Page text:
Abacus: Small Enough to Jail
A remarkable tale of immigrant success, wrapped around a crime story.
Can we think of Mel Gibson simply as an action hero? A star whose personal baggage doesn't upstage his performances? I find that I can. He has made deplorable statements in recent years, which may be attributed to a kind of fanatic lunacy that can perhaps be diagnosed as a disease. The fact remains that in "Edge of Darkness" he remains a likable man with a natural screen presence.
Here he plays a Boston cop named Craven (always a dependable movie name). The great love of his life is his daughter, Emma (Bojana Novakovic). She works for a giant, secretive corporation named Northmoor. Few corporations with "moor" in their titles are wholly trustworthy; we think too much about bodies being buried there.
Emma comes home for a visit, rather unexpectedly. She is having nosebleeds. A bleeding nose can be a symptom of numerous disorders, but in a thriller, as we all know, there's only one possible diagnosis. Emma has hardly arrived when there's a knock on the door, they answer it together, and a man in a hood screams "Craven!" and shoots her dead.
It is assumed that the detective Thomas Craven was the intended target. Craven's not so sure. His investigation leads him to Northmoor and its silky, sinister chairman, Jack Bennett (Danny Huston, ominously courteous, just as his father was in "Chinatown"). Bennett tears himself away from planning Northmoor's campaign contributions long enough to greet Craven in his office, atop a towering aerie overlooking his feudal lands.
Because much of the movie is a cranked-up thriller with chases, fights, conspiracies and all that stuff, permit me a digression on secretive, shadowy corporations. What kinds of headquarters buildings do they inhabit? I Googled. Blackwater, which supplies our mercenaries in Iraq, has a drab two-story building outside Cleveland, with eight cars parked in front. Halliburton, Dick Cheney's old company, recently moved from Houston to an anonymous skyscraper in -- Dubai, closer to its place of business.
I mention this because Northmoor -- which you will not be surprised to learn traffics in illegal, traitorous and dangerous activities -- occupies a spectacular structure atop a tall riverside hill, visible from miles around: Its tower, its modernistic design, its curious enormous gleaming globe, suggesting a planetarium. It is a building worthy of magazine covers, not least Architectural Digest.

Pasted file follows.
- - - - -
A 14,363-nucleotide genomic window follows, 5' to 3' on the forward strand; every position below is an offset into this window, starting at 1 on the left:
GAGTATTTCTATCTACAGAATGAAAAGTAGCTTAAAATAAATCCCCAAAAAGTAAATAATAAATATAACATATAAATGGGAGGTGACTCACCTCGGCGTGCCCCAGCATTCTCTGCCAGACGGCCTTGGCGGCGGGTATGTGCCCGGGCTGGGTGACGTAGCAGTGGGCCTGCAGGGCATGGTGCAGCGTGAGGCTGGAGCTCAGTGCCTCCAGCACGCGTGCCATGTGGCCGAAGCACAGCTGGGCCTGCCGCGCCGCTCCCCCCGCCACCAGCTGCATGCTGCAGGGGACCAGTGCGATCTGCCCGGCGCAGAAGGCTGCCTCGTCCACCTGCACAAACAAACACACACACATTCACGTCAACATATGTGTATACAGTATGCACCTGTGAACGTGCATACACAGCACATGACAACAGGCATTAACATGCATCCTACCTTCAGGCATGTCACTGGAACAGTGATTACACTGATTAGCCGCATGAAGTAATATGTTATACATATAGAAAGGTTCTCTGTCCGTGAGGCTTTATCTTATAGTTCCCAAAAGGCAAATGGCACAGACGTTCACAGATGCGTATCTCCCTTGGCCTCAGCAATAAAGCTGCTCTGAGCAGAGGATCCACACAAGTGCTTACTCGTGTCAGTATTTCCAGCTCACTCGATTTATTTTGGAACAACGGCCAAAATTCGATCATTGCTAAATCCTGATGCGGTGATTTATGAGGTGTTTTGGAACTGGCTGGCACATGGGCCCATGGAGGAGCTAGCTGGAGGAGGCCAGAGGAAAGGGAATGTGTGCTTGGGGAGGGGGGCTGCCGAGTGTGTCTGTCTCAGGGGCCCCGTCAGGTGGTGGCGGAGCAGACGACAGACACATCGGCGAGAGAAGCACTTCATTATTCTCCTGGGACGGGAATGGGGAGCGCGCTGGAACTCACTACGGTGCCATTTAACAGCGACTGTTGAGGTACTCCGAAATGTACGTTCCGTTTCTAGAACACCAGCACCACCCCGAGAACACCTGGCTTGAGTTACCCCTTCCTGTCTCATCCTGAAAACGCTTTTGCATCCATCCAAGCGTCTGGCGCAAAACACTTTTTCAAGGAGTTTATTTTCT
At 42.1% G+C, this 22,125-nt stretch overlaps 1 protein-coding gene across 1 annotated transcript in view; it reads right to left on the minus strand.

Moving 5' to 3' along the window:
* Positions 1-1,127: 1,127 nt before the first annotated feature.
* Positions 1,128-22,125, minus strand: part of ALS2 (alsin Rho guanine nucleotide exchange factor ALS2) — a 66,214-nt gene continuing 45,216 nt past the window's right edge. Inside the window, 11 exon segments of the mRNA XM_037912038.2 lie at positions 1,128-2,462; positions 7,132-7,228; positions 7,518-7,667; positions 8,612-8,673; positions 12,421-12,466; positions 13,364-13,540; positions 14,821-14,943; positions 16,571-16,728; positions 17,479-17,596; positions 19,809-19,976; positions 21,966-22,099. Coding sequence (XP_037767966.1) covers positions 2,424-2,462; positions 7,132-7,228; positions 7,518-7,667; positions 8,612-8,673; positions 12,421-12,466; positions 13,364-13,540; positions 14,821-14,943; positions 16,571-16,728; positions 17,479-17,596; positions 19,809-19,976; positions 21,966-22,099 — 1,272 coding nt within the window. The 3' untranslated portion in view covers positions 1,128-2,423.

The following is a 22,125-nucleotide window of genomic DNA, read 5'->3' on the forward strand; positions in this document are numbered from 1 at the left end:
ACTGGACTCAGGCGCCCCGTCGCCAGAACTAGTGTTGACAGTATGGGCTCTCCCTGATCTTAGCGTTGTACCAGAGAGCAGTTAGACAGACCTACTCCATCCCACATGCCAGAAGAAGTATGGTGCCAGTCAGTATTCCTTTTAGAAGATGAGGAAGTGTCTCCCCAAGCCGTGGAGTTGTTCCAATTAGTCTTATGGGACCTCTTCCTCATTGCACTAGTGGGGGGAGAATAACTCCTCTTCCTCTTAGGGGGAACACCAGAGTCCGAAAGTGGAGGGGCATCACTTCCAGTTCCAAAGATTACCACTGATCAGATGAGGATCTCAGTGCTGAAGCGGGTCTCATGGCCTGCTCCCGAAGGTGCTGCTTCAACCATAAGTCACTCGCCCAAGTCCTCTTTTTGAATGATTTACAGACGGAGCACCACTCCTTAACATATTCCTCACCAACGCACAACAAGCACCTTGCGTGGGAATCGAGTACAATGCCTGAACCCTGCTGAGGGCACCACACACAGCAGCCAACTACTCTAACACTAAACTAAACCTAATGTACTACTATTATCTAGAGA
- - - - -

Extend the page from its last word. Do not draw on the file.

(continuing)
One purpose of corporate architecture is to impress. Northmoor's desire is to impress us, the moviegoer. Its structure looks left over from a James Bond movie, and indeed the "Edge of Darkness" director, Martin Campbell, made "Casino Royale" (2007). It's the kind of edifice that inspires such questions as, "What do they do in there?" Much of what they do takes place in enormous buried spaces within the hill. This low-profile corporation undertook a construction project on a par with a subway line.
I explain this not merely to avoid discussing the off-the-shelf thriller plot, but to illustrate that "Edge of Darkness," like so many recent thrillers, has no ambition to be taken seriously. If the corporation were more realistic, the movie would be, too. And then the fate of the world wouldn't depend yet once again on One Cop . . . With Nothing to Lose . . . On a Personal Mission.
Gibson inhabits this gazebo with as much conviction as is probably possible. He's joined in this by the superb British actor Ray Winstone, as an intriguing free agent who turns up in Craven's garden one night with a cigar and an enigmatic line of patter. Who does he work for? Why does he know so much? Why does he work alone? He reminds me of a man I know, Jean-Jacques de Mesterton, who told me, "If you have a problem, you go to the cops. If they can't help you, you go to the FBI. If they can't help you, you go to the CIA. If they can't help you, you come to me."
Winstone's interaction with Gibson provides the movie with much of its interest. For the rest, it's a skillful exercise in CGI and standard-order thriller supplies. Gibson is a credible, attractive hero, as he has always been, so if you want fast-food action, here's your movie.
It does have a useful subtext. It serves as a reminder that the purpose of a corporation is not to be patriotic, but to maximize profits for its officers and shareholders. This is required by its by-laws. I suppose if we, as shareholders, don't agree with its profit-making strategies, we can always sell our stock, assuming we can find out what those strategies are.
This message came to me from a reader named Peter Svensland. He and a fr...
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